Favazza justifies his lawsuit as challenging judicial action that would nullify an earlier vote of the people to keep the office elective, noting that both sides of the litigation (not just Favazza) were appealing the trial court decision. He told me that protecting the public’s right to vote for his office was his sole motivation for filing the suit. He notes that he lobbied to kill legislation that would have overridden the people’s 2004 vote, even after legislators inserted a provision that would have“grandfathered” him into his position for 10 additional years.
The establishment Democratic ward organizations are split, with a slight majority endorsing Favazza, but 11 back Schweitzer, including most of the wards with a record of high primary turnout. It is unusual for an incumbent city-wide officeholder not be the consensus endorsee of ward organizations unless a race-based challenge is involved. (Both Favazza and Schweitzer are white and live in the same neighborhood.)
The city’s establishment press, the St. Louis Post-Dispatch (the voice of the white city establishment) and the St. Louis American (the voice of the black city establishment), have endorsed Schweitzer, albeit not without reluctant praise for Favazza. The Post’s endorsement editorial noted that “Favazza has served a useful role in checking judicial over-stepping,”while the American conceded, “Favazza has shown an admirable spirit of independence as a white politician.” But both papers concluded that Schweitzer would be the better choice. The very non-establishment Evening Whirl also endorsed Schweitzer.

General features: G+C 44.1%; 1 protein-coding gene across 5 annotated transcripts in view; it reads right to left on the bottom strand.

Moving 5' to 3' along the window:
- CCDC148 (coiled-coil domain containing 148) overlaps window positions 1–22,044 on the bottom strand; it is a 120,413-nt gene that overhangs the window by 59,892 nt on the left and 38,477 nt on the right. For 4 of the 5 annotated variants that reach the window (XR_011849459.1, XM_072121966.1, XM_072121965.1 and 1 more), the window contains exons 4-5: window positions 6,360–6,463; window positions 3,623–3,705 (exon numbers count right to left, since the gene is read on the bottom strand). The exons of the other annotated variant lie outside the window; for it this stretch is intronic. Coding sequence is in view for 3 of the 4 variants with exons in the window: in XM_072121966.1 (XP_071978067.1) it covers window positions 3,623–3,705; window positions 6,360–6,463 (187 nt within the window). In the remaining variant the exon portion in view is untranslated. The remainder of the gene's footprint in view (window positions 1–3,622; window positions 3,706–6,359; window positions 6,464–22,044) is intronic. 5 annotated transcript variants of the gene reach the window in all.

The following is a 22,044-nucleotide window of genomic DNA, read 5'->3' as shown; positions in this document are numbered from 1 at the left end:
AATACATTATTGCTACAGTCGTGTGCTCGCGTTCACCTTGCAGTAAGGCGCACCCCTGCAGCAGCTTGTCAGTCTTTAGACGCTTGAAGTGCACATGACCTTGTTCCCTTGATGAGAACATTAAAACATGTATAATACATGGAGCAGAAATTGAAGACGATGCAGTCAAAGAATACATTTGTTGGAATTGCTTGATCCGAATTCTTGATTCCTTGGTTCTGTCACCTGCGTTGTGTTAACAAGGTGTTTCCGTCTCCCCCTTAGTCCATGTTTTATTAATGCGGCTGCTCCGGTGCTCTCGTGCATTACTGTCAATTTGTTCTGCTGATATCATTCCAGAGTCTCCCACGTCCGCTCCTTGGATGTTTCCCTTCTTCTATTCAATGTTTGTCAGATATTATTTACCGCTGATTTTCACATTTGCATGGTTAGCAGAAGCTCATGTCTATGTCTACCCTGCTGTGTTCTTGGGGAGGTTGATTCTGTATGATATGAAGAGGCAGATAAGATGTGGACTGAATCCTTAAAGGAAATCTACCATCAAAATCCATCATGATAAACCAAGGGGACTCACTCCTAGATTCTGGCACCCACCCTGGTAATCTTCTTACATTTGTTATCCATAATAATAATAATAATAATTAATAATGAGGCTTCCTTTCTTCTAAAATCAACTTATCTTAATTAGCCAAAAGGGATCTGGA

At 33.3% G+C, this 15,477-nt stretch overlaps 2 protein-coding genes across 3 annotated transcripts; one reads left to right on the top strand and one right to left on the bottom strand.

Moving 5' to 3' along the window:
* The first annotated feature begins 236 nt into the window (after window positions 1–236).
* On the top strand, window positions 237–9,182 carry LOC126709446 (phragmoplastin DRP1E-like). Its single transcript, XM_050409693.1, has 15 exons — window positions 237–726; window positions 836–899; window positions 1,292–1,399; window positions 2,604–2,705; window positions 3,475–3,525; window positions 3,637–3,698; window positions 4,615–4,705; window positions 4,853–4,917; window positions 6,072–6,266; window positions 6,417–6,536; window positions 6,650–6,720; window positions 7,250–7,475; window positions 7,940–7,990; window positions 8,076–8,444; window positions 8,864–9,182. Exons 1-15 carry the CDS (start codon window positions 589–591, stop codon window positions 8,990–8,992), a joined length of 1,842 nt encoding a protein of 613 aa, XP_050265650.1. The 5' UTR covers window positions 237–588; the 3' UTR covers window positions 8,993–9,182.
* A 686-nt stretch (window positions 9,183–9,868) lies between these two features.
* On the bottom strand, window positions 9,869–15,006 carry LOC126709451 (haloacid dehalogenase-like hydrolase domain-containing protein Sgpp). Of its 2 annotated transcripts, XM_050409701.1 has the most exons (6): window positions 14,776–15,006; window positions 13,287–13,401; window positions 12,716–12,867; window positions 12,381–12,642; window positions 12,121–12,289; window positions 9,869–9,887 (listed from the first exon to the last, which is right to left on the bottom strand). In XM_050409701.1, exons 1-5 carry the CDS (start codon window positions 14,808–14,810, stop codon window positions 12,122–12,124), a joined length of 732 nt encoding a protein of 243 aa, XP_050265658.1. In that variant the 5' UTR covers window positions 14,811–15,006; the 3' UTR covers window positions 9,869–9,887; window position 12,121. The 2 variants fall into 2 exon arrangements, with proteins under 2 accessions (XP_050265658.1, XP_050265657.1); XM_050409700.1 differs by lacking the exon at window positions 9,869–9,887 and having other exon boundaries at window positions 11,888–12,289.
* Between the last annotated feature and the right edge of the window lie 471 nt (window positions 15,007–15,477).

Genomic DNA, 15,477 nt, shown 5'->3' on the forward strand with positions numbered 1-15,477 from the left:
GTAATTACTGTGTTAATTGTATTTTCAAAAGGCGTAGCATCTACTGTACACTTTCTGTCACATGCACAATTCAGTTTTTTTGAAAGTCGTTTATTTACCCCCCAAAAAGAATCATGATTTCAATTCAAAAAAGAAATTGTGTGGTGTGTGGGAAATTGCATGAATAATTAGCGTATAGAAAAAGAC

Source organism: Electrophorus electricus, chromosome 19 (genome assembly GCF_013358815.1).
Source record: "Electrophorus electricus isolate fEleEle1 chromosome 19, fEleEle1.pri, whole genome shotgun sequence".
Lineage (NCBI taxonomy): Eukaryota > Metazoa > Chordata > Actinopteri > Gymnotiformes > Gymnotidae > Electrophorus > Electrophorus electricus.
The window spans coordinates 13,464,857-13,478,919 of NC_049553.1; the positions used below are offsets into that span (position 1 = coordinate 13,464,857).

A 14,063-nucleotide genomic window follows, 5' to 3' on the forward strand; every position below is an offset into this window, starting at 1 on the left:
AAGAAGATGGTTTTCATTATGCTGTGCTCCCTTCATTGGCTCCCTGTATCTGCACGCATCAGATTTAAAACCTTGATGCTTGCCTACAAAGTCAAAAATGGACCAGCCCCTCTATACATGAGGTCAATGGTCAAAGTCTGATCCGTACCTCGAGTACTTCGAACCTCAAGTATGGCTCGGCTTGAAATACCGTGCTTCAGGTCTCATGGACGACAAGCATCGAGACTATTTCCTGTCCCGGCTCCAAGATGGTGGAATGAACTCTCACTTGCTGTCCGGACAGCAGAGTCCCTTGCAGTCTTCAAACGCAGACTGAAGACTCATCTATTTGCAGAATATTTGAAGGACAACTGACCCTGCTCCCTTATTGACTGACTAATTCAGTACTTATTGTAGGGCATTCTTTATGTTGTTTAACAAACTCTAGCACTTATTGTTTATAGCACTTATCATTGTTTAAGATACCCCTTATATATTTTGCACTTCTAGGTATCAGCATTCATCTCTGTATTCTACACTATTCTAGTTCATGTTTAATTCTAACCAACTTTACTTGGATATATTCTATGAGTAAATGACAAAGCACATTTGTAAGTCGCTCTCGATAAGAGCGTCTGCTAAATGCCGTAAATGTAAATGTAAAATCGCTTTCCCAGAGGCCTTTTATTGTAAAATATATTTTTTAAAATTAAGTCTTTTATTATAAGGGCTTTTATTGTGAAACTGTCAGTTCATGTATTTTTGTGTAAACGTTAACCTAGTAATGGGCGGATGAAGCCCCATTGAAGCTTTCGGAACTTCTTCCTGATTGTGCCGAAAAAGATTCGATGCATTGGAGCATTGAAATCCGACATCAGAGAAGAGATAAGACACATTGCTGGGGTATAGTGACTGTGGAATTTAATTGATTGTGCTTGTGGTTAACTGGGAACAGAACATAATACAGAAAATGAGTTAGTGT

One issue that surprisingly hasn’t surfaced is Schweitzer’s connection to her late father-in-law, former Sheriff Gordon Schweitzer, Sr. The ward where Gordon Schweitzer formerly served as committeeman is one of the wards endorsing Jane Schweitzer. The elder Schweitzer was elected sheriff in a racially charged special election in 1979. In 1991, he ran for the school board as part of the “anti-busing” slate that had been organized by members of the Metro South Citizens Council. Many Democrats hold association with that school board faction in low regard. When asked, Jane Schweitzer said she had attended some of the elder Schweitzer’s ward meetings, but could not recall whether she supported his school board candidacy, noting that the issues in that campaign were complicated and that her four children were then aged 1 to 7.
Another interesting aspect of the contest is how it plays into the national campaign narrative of an apparent trend against incumbents. The defeat of any incumbent, especially in a Democratic primary, arguably adds to the momentum of Republican and Tea Party “outsiders,”as was the case when Sen. Arlen Specter (D-PA) and Rep. Alan Mollohan (D-WV) lost their primaries. Of course, this primary can be distinguished from those, because the outsider already holds the office, while the challenger is backed by more establishment-oriented forces. But momentum often builds or changes based on impressions that aren’t influenced by fine distinctions.